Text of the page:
The new $3.5 million Devereaux Tiger Forest at the Detroit Zoo in Royal Oak is opening Friday and welcomes Nikolai and Aleksei, a pair of Amur tiger brothers who were born at the Columbus Zoo. The habitat is also home to 16-year-old female tiger Kisa, who was born at the Detroit Zoo.
The redesigned habitat occupies one acre in the Detroit Zoo’s Asian Forest, and is located near the Holtzman Wildlife Foundation Red Panda Forest. It has been designed to mirror the tigers’ native landscape of far eastern Russia and includes elevated vantage points, open spaces, wooded areas, pools, a waterfall, and a cave.
The expansion has quadrupled the size of the former habitat and offers multiple observation areas for guests, including views through 85 feet of acrylic windows and vistas from the canopy walkway over the red panda habitat.
As part of the new offerings, a Land Rover intersects the acrylic window with its hood in the tiger habitat and the driver’s side in the public area. The vehicle interior provides opportunities for close-up views when the tigers lounge on the hood of the vehicle, which will be heated in the winter.
“We have no doubt the Devereaux Tiger Forest will be very popular with visitors, especially with the incredible vantage points, and we’re sure the tigers will enjoy their new digs with more room to prowl and play,” says Ron Kagan, executive director and CEO for the Detroit Zoological Society.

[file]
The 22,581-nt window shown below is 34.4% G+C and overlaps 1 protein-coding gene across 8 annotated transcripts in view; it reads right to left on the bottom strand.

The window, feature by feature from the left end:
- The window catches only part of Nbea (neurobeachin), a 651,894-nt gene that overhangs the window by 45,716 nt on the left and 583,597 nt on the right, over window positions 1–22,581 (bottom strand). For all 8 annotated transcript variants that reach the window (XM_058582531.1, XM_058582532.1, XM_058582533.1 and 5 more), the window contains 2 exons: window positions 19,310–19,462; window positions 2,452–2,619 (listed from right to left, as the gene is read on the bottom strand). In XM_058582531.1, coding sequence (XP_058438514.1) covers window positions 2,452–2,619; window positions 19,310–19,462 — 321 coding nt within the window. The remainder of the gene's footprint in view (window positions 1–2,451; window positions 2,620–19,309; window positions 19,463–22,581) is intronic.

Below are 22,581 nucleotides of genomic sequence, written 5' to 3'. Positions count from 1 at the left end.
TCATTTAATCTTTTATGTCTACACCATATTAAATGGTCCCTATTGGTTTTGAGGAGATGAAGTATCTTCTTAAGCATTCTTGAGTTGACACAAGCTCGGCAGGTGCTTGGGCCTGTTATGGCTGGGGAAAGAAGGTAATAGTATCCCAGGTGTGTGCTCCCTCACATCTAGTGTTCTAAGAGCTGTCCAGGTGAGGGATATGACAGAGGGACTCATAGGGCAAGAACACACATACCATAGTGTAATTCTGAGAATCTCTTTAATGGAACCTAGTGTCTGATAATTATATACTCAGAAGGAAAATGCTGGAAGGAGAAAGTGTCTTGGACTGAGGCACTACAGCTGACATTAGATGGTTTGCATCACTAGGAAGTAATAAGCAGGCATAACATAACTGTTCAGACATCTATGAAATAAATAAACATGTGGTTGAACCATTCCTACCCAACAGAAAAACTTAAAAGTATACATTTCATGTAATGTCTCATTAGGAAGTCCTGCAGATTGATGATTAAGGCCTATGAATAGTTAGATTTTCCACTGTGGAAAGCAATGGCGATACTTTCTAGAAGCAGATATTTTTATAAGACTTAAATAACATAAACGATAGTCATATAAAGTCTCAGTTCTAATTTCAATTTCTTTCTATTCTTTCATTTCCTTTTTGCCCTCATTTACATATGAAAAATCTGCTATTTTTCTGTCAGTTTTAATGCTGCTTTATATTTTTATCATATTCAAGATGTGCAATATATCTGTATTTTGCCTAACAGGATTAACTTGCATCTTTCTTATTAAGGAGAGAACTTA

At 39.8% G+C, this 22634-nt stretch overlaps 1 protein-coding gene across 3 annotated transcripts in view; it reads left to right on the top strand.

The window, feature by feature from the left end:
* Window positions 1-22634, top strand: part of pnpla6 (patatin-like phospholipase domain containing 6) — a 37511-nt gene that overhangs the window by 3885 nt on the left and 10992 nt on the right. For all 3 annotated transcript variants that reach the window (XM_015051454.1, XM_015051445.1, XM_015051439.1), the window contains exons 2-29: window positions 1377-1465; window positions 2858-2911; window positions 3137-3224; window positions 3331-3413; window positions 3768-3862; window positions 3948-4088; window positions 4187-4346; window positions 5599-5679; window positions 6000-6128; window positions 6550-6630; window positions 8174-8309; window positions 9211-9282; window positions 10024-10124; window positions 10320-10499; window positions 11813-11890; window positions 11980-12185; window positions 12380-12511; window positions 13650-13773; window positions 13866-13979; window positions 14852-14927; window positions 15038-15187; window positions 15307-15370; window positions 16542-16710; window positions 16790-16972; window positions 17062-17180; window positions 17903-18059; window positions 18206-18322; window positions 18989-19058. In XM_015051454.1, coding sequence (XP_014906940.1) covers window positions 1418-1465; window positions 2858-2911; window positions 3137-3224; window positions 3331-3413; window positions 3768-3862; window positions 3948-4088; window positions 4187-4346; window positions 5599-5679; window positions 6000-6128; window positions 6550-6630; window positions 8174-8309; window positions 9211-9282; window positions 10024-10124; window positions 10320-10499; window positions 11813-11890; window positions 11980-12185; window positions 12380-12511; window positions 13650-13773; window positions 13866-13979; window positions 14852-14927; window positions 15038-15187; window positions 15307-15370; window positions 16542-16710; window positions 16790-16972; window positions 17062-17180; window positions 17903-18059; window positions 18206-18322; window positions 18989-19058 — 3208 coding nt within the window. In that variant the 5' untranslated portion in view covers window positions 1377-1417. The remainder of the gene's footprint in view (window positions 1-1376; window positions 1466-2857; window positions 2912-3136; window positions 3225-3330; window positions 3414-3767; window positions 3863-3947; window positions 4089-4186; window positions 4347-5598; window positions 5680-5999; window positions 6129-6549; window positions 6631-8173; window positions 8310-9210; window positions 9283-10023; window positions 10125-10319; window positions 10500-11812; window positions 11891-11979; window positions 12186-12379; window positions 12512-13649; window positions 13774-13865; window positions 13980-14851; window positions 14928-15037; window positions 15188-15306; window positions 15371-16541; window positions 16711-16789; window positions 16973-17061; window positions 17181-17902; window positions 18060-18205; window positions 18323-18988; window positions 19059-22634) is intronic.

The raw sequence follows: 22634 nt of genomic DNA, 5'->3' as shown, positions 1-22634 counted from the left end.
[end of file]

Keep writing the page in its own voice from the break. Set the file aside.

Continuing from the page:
The forest was designed by Detroit Zoological Society staff and Jones and Jones, architects of the Detroit Zoo’s Polk Penguin Conservation Center, Arctic Ring of Life, and National Amphibian Conservation Center. The two-year construction project was completed by Albert M. Higley Co.
In addition to the $1 million lead gift from the Devereaux Foundation, support for the new Tiger exhibit was provided by the DeRoy Testamentary Foundation and individual donors, as well as contributions from the 2017 Giving Zoo Day fundraising campaign and proceeds from this year’s Sunset at the Zoo Asian Forest gala.
The Amur tiger, formerly known as the Siberian tiger, is the largest member of the big cat family and one of the five remaining subspecies of tiger. They can grow to be 10 feet long, 3-4 feet tall at the shoulder, and weigh up to 650 pounds. Nikolai weighs 365 pounds and Aleksei weighs 335 pounds.
The species is listed as endangered by the International Union for the Conservation of Nature. It is estimated that there are only about 500 remaining in the wild due to poaching, habitat loss, and disease.
“We hope that by seeing tigers here at the Detroit Zoo, people will be inspired to learn more about their conservation in the wild and feel empowered to take action to help save them,” Kagan says.